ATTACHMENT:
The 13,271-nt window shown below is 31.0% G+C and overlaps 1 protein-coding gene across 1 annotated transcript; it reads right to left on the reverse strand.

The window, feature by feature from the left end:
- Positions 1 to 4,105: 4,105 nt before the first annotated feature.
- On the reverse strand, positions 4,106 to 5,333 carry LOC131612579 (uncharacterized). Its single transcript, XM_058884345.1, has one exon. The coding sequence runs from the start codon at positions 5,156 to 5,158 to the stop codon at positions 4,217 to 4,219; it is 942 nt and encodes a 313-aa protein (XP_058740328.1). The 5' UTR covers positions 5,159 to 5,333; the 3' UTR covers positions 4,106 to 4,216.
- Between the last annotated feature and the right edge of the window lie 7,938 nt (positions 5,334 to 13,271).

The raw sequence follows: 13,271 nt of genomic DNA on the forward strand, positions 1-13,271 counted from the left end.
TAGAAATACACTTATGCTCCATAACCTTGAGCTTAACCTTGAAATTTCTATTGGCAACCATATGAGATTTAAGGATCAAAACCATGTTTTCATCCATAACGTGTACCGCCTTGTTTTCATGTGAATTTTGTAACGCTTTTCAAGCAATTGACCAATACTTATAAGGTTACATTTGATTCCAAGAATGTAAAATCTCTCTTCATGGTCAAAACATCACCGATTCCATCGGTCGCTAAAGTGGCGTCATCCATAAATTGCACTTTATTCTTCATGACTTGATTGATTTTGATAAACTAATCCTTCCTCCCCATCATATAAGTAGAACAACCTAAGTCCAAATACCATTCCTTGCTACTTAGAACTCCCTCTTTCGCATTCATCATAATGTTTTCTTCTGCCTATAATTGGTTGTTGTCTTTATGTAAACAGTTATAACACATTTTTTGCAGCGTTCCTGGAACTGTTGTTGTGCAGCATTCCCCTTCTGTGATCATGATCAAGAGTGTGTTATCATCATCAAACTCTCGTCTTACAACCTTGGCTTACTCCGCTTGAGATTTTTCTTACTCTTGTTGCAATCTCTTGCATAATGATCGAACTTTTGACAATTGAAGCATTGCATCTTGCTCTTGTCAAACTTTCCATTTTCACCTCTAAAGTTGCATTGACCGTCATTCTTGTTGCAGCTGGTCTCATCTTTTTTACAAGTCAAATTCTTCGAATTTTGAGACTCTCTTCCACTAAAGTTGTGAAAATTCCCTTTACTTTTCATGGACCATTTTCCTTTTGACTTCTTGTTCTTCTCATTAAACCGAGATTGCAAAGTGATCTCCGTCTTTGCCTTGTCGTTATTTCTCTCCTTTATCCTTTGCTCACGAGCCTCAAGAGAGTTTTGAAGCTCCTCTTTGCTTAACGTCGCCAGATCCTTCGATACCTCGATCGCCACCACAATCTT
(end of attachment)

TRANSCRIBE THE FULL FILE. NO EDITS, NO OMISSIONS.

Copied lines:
The 13,271-nt window shown below is 31.0% G+C and overlaps 1 protein-coding gene across 1 annotated transcript; it reads right to left on the reverse strand.

The window, feature by feature from the left end:
- Positions 1 to 4,105: 4,105 nt before the first annotated feature.
- On the reverse strand, positions 4,106 to 5,333 carry LOC131612579 (uncharacterized). Its single transcript, XM_058884345.1, has one exon. The coding sequence runs from the start codon at positions 5,156 to 5,158 to the stop codon at positions 4,217 to 4,219; it is 942 nt and encodes a 313-aa protein (XP_058740328.1). The 5' UTR covers positions 5,159 to 5,333; the 3' UTR covers positions 4,106 to 4,216.
- Between the last annotated feature and the right edge of the window lie 7,938 nt (positions 5,334 to 13,271).

The raw sequence follows: 13,271 nt of genomic DNA on the forward strand, positions 1-13,271 counted from the left end.
TAGAAATACACTTATGCTCCATAACCTTGAGCTTAACCTTGAAATTTCTATTGGCAACCATATGAGATTTAAGGATCAAAACCATGTTTTCATCCATAACGTGTACCGCCTTGTTTTCATGTGAATTTTGTAACGCTTTTCAAGCAATTGACCAATACTTATAAGGTTACATTTGATTCCAAGAATGTAAAATCTCTCTTCATGGTCAAAACATCACCGATTCCATCGGTCGCTAAAGTGGCGTCATCCATAAATTGCACTTTATTCTTCATGACTTGATTGATTTTGATAAACTAATCCTTCCTCCCCATCATATAAGTAGAACAACCTAAGTCCAAATACCATTCCTTGCTACTTAGAACTCCCTCTTTCGCATTCATCATAATGTTTTCTTCTGCCTATAATTGGTTGTTGTCTTTATGTAAACAGTTATAACACATTTTTTGCAGCGTTCCTGGAACTGTTGTTGTGCAGCATTCCCCTTCTGTGATCATGATCAAGAGTGTGTTATCATCATCAAACTCTCGTCTTACAACCTTGGCTTACTCCGCTTGAGATTTTTCTTACTCTTGTTGCAATCTCTTGCATAATGATCGAACTTTTGACAATTGAAGCATTGCATCTTGCTCTTGTCAAACTTTCCATTTTCACCTCTAAAGTTGCATTGACCGTCATTCTTGTTGCAGCTGGTCTCATCTTTTTTACAAGTCAAATTCTTCGAATTTTGAGACTCTCTTCCACTAAAGTTGTGAAAATTCCCTTTACTTTTCATGGACCATTTTCCTTTTGACTTCTTGTTCTTCTCATTAAACCGAGATTGCAAAGTGATCTCCGTCTTTGCCTTGTCGTTATTTCTCTCCTTTATCCTTTGCTCACGAGCCTCAAGAGAGTTTTGAAGCTCCTCTTTGCTTAACGTCGCCAGATCCTTCGATACCTCGATCGCCACCACAATCTT